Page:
A former primary school teacher wants to bring mindfulness into children’s lives to help combat their Covid anxiety.
According to an NHS study, the proportion of children with mental health issues in the UK is now 50% higher than it was before the pandemic.
One in six have a condition such as anxiety, depression or loneliness, a figure which has sparked widespread concern.
Nima Patel, 30, from Leicester, a psychology graduate, former primary school teacher and nursery manager, believes mindfulness is key.
She says: “As the uncertainty ensued by Covid-19 continues to reap havoc across the country, the stress experienced by children is likely to persist and we need to support and help them to understand and process their emotions. Mindfulness is a way of achieving that.”
Nima who, in her younger days, represented India in Miss Commonwealth, comes from a family devoted to childcare. Her mother Kala Patel, received an OBE for her outstanding services to childcare.
In lockdown, Nima founded Mindful Champs, a company that’s been created to bring mindfulness into the lives of children. Her ‘Mindful Me Journal’ promises to develop a growth mindset, allowing children to discover their inner world and express themselves in a positive way.
As a primary school teacher in an inner London school, Nima noticed there was a lack of mindfulness being taught within the curriculum. She quickly recognised there was not enough emphasis placed on children’s mental health, which she believes is fundamental in nurturing their emotional wellbeing.
Through her own personal challenges and having lost her father very suddenly in her twenties, she suffered from high levels of anxiety, which took a toll on her mental health.
She realised the importance of dealing with emotions healthily to feel happy inwardly. She began journaling and blog writing (@By.Nima – Instagram) to help and support others, and found the process deeply healing.
Says Nima: “One of the reasons I left teaching was because I felt that I was part of a system that wasn’t authentic. I always felt as though I was trying to push the children into tick boxes, to measure them against certain academic standards but not all children benefit from that because every child is unique.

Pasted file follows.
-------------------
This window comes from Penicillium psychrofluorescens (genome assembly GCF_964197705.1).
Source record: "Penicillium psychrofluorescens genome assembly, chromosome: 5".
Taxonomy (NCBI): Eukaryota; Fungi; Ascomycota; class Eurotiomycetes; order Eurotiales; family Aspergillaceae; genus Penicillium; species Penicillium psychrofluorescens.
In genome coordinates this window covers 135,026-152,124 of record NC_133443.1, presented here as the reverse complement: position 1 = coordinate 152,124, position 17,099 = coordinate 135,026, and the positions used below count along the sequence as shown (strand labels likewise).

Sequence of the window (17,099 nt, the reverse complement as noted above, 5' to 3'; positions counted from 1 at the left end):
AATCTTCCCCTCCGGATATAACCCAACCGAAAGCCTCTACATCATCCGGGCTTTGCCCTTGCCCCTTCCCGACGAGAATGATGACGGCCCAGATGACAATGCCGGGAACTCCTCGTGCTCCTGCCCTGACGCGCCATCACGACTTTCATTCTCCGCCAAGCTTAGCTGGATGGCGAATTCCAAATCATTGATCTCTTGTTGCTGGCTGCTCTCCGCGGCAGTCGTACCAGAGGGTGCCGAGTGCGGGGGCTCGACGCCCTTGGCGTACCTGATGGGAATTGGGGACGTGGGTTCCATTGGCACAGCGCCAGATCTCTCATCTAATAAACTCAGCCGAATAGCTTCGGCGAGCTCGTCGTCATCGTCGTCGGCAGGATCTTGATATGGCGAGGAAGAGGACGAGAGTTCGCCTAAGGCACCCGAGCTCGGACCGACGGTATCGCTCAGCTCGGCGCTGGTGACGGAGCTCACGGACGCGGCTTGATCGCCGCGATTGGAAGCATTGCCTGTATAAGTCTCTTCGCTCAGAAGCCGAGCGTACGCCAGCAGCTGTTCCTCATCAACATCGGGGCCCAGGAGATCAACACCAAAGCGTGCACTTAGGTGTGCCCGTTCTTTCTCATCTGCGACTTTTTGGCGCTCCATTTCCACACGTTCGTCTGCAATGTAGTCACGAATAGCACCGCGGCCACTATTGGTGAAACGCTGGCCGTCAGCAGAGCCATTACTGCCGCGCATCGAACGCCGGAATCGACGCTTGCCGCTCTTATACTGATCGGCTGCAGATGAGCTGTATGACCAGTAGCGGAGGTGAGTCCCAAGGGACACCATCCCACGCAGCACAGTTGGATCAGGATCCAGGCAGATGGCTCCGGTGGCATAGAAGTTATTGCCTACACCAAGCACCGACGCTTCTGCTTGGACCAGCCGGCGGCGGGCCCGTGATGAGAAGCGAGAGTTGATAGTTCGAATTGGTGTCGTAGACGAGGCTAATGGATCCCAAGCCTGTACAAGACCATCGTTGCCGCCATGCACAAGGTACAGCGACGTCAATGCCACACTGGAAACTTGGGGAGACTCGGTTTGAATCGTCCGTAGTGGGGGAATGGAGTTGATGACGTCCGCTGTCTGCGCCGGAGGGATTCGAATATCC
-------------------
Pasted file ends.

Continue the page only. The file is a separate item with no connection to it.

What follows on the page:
“Many had so much more potential creatively or in sports for example, but this was not seen as important. When judged in this way only, children who were less academic would instantly lose morale and motivation. It didn’t sit well with me as a person. As a result children weren’t able to be their own authentic self and thrive in their own potential.”
Nima said many of her pupils came from areas of deprivation. “Their home lives were not always pleasant and they really needed extra support which the curriculum didn’t offer. We’re not taught how to deal with our emotions when we face challenges in life. Developing emotional intelligence is a skill that we must teach children so they can be prepared for life’s uncertainties.”
Mindful Champs therefore aims to bridge that gap and through journaling, children will learn the tools of mindfulness, to explore their emotions and hopefully enable parents to understand and connect to their children better.
The learning disciplines include addressing emotions, developing a growth mindset, practising gratitude, self love and self belief.
“As a culture and in society we are conditioned to live up to certain cultural markers and as a result, we can sometimes forget who it is we truly are. Through the journal we help children to love, understand and accept themselves fully.”
Already she’s received fantastic feedback from parents and interest from foster homes as well as a psychotherapist working within the care system.
As a teacher I used to talk to the children every day. Some of them used to come into school feeling unsettled and unprepared to start the day
“As a teacher I used to talk to the children every day. Some of them used to come into school feeling unsettled and unprepared to start the day. That’s why I think mindfulness should be taught in schools to help children ground their emotions before lessons begin and before they go home. All it takes is practising being still and having a few minutes of meditation to set the tone for the day.
“I brought a lot of these practices into our nurseries too. I called it quiet time and after break we would have 10 mins of relaxing music and children being still before starting the next activity of the day. It helped children to really ground themselves.”